Most people know that eating too much dessert and processed food can contribute to physical health problems like obesity and type 2 diabetes. Far less attention has been given to the impact of a high-sugar diet on mental health, though numerous studies have shown the deleterious effects a sweet tooth can have on mood, learning and quality of life. In addition to inflating waistlines, sugar and other sweeteners, including high fructose corn syrup, honey, molasses and maple syrup, may contribute to a number o
Study on the long-term effects of glyphosate…
Glyphosate is one of the most widely used herbicides in agriculture with predictions that 1.35 million metric tons will be used annually by 2017. With the advent of glyphosate tolerant (GT) cropping more than 10 years ago, there is now concern for non-target effects on soil microbial communities that has potential to negatively affect soil functions, plant health, and crop productivity. Although extensive research has been done on short-term response to glyphosate, relatively little information is available on long-term effects. Therefore, the overall objective was to investigate shifts in the rhizosphere bacterial community following long-term glyphosate application on GT corn and soybean in the greenhouse.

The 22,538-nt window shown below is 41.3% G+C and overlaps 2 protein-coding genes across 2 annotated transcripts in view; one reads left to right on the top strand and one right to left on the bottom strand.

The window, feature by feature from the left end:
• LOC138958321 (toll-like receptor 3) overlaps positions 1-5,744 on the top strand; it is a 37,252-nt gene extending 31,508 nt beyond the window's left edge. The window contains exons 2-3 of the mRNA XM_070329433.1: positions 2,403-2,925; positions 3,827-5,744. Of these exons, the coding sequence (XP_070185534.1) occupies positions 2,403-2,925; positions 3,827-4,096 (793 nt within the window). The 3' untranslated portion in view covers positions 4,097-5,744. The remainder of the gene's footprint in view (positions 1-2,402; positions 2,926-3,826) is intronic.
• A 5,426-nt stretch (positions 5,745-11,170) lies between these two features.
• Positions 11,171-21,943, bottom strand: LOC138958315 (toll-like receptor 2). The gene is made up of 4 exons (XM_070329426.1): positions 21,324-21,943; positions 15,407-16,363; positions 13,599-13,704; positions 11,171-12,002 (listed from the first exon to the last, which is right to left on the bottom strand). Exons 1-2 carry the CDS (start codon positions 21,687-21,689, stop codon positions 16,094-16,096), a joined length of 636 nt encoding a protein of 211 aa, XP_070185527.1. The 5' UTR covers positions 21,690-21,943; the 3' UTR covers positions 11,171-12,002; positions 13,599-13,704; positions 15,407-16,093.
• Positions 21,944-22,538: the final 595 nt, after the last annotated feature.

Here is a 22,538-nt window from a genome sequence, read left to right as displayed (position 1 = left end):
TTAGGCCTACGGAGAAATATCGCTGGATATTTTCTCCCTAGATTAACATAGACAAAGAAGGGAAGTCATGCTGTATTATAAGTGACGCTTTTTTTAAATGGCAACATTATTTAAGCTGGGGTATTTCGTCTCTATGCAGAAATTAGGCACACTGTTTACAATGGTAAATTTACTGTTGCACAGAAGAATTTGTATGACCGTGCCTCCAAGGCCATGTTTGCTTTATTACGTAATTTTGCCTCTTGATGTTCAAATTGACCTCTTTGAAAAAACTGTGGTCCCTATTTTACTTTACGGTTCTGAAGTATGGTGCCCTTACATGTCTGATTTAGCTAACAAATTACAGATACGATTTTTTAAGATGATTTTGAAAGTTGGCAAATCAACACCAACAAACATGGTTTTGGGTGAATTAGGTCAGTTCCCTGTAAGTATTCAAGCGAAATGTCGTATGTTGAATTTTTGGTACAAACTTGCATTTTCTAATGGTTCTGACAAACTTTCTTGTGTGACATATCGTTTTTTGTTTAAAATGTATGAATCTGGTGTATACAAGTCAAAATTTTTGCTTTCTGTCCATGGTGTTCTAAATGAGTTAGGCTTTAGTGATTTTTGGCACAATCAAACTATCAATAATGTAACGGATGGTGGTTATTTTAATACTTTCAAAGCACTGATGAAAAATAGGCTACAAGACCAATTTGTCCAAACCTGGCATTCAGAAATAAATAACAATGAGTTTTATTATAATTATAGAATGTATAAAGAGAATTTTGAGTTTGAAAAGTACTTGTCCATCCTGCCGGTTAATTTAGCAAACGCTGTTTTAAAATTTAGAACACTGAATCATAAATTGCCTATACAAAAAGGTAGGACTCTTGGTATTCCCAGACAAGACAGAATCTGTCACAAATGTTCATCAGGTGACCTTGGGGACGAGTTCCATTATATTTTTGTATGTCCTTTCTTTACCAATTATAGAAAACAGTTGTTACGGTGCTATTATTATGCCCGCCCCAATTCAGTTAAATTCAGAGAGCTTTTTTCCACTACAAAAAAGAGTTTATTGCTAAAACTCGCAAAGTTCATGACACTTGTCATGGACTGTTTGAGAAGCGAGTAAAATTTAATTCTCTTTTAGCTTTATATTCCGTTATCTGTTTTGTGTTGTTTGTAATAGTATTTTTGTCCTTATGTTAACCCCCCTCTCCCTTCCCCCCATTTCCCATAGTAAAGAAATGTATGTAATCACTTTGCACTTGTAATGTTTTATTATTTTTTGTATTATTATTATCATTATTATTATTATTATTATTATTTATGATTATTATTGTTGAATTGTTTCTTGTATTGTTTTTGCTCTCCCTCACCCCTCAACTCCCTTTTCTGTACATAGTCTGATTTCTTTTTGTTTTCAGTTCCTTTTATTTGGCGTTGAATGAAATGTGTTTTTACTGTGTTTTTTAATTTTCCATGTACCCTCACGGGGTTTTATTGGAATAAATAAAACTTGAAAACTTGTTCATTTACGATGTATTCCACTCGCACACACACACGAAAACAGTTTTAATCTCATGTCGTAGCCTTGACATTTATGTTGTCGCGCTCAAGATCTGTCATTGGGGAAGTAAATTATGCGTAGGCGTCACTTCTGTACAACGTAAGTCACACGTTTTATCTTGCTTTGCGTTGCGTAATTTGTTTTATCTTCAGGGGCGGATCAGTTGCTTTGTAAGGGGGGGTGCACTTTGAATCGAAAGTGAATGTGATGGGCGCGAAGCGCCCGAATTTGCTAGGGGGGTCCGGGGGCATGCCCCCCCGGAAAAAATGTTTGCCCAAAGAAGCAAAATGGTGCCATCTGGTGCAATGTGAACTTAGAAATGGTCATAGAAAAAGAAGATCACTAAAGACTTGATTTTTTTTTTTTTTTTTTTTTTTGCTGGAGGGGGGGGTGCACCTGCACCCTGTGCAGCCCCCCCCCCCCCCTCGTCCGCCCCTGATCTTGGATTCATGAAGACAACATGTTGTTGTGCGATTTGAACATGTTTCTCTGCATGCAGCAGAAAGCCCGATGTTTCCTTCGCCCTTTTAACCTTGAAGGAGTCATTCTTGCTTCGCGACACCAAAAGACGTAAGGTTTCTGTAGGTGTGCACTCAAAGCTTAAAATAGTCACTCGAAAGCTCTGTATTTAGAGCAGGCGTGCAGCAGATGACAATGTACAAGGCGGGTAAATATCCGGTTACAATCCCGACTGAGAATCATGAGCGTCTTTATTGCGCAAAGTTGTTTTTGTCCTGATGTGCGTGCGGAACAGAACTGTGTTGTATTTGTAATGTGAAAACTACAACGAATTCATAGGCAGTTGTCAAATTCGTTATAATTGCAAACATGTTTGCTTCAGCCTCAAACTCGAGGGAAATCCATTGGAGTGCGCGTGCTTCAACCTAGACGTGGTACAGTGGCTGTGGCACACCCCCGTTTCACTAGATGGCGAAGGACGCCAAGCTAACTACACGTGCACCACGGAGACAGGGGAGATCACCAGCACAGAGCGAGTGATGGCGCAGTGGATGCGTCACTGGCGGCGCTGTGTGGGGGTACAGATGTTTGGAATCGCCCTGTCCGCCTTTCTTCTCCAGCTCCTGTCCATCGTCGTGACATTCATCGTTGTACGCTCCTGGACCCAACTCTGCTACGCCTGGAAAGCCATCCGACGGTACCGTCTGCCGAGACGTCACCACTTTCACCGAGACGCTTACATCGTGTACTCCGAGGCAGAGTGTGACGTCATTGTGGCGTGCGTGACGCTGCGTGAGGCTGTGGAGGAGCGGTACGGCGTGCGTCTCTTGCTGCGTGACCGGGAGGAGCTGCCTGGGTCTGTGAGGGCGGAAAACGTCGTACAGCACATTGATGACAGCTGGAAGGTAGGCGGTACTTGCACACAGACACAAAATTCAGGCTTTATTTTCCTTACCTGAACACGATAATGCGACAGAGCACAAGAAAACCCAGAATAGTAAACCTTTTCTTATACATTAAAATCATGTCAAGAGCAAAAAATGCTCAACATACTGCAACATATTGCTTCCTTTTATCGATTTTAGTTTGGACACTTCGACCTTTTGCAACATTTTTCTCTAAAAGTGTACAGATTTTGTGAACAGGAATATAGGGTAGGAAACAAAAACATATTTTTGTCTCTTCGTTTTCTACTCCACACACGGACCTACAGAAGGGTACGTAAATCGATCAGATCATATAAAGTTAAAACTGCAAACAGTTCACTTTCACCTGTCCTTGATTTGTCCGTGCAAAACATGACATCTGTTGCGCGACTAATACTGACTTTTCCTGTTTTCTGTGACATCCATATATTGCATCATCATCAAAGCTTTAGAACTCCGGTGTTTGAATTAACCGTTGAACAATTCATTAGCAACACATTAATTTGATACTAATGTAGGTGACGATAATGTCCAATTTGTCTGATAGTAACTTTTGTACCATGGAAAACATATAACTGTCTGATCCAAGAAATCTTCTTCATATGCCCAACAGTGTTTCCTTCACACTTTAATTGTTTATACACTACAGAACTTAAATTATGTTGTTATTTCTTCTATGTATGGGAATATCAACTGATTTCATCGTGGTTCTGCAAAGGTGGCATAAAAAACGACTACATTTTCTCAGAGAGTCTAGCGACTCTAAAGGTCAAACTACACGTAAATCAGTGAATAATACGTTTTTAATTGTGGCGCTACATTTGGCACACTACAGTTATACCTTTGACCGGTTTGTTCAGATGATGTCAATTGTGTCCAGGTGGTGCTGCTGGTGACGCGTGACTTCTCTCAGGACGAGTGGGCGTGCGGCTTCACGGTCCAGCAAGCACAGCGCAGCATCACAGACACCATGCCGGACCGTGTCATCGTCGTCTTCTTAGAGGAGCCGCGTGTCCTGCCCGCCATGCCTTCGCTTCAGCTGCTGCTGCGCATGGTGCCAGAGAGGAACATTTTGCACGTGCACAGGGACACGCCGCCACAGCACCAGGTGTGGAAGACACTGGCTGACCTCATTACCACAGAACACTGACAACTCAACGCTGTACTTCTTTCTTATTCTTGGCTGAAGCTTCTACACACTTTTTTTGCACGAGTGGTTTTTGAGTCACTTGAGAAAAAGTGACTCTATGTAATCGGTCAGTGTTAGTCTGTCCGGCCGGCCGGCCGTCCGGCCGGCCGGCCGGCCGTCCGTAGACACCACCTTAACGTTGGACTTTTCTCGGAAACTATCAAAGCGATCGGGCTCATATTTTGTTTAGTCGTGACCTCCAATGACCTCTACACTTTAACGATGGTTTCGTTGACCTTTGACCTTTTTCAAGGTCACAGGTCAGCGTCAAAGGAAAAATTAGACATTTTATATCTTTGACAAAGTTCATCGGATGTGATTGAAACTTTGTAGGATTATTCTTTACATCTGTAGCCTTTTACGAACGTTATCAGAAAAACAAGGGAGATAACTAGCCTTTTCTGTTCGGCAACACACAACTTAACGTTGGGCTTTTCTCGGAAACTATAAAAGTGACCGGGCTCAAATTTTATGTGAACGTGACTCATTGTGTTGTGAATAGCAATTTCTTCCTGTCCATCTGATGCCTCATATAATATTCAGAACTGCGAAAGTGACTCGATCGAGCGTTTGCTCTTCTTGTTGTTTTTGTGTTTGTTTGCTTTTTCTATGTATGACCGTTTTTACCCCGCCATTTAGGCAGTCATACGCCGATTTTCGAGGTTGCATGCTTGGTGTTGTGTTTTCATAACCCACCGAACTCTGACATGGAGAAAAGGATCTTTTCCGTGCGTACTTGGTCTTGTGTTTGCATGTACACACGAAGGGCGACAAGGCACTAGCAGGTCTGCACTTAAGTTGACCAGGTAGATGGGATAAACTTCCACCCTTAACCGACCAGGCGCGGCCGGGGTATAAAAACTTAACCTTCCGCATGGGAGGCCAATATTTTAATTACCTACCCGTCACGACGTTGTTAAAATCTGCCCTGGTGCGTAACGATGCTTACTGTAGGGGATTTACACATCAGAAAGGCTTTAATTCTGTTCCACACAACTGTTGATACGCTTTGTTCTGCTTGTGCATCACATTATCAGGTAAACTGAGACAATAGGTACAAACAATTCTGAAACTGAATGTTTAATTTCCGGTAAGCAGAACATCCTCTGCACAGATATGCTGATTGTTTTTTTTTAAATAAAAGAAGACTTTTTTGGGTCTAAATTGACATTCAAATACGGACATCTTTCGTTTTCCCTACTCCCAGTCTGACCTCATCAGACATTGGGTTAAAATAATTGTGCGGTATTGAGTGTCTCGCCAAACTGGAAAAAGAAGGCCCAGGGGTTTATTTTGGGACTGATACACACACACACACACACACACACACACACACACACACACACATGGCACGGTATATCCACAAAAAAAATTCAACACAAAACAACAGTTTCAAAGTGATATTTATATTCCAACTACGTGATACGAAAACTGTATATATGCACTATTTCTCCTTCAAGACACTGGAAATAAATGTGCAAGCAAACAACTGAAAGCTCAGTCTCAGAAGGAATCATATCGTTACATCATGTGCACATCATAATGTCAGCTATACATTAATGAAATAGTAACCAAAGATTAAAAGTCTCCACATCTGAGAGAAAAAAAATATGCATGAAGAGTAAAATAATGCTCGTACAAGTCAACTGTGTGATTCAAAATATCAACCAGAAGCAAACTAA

Worth a read!
Our food environment sets us up for failure and fat. Everywhere we look we see food triggers. This article looks at the problem with a view to helping us succeed by reframing the food debate and stopping the shame and blame cycle. (*Ed. Note – I would like to shame the article for putting a mouthwatering image of sugary foods right at the top, in effect doing what they are condemning)
Any attempts to restructure our food environments so they are more supportive of health are often criticized as denying freedom of choice.
But what if we reframe the debate over personal choice and collective responsibility by thinking of our modern food environment in the same way as the legal defence of criminal entrapment?
Another look at the research on the sugar/opioid addiction connection from theconversation.com.
Sugar in the diet may increase risks of opioid addiction
Could a diet high in refined sugars make children and adults more susceptible to opioid addiction and overdose? New research, from our laboratory of behavioral neuroscience at the University of Guelph, suggests it could.
As North America’s opioid crisis worsens, schools across Canada are purchasing naloxone anti-overdose kits. Research suggests that risks of opioid addiction could also be addressed through attention to children’s nutrition.